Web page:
Victory Handstand for Half #11 / State #9!
See, the cruel part is that as we made our way on the bridge across the Schuylkill before hitting Mile 13 in front of the Art Museum, the half marathoners are directed to the right toward the finish line (essentially, our start line), while the full marathoners are directed toward the left to begin the second half of the race toward Boathouse Row, East Fairmount Park, and the rolling hills of Manayunk before heading all the way back to the same finish line.  I made my way to the finish, happy that I actually finished in 2:23:29 and only about 9 1/2 minutes slower than the previous day's half.  After getting my medal, heat sheet, some snacks in my system, and through the finisher's chute, I made my way back toward my parking spot, hoping and praying that it survived the last 3+ hours and didn't get ticketed or towed.  And thank the heavens, it was not.  Seems the police were busy having to manage a race or something.  I reparked the car in another spot (actually in the pay lot we were initially going to go that morning, however there was no attendant when I arrived so I didn't pay!), and then headed back toward the finish line to meet up with Nicole who was patiently waiting with her one year old daughter Madison for Derek!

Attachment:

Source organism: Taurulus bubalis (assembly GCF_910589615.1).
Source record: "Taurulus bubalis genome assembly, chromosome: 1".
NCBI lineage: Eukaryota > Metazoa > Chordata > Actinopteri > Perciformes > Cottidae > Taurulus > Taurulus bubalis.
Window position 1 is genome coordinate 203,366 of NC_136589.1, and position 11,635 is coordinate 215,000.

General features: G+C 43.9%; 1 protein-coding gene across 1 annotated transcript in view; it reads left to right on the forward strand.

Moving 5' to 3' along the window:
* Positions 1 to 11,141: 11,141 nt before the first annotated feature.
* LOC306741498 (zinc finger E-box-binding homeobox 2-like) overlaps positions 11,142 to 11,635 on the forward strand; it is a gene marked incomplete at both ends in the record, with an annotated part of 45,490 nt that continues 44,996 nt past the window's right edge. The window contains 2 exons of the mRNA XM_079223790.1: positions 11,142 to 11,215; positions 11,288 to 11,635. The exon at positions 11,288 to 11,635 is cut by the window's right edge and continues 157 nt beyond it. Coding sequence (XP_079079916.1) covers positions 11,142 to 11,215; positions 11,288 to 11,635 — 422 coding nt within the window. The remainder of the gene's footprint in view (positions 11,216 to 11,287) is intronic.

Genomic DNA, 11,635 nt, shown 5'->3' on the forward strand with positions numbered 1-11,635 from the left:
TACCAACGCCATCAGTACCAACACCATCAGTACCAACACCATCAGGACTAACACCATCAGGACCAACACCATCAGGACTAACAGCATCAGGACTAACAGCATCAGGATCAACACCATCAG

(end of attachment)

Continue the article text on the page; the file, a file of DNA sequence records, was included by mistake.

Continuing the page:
Celebrating our epic finish of
the Philly Half and Full!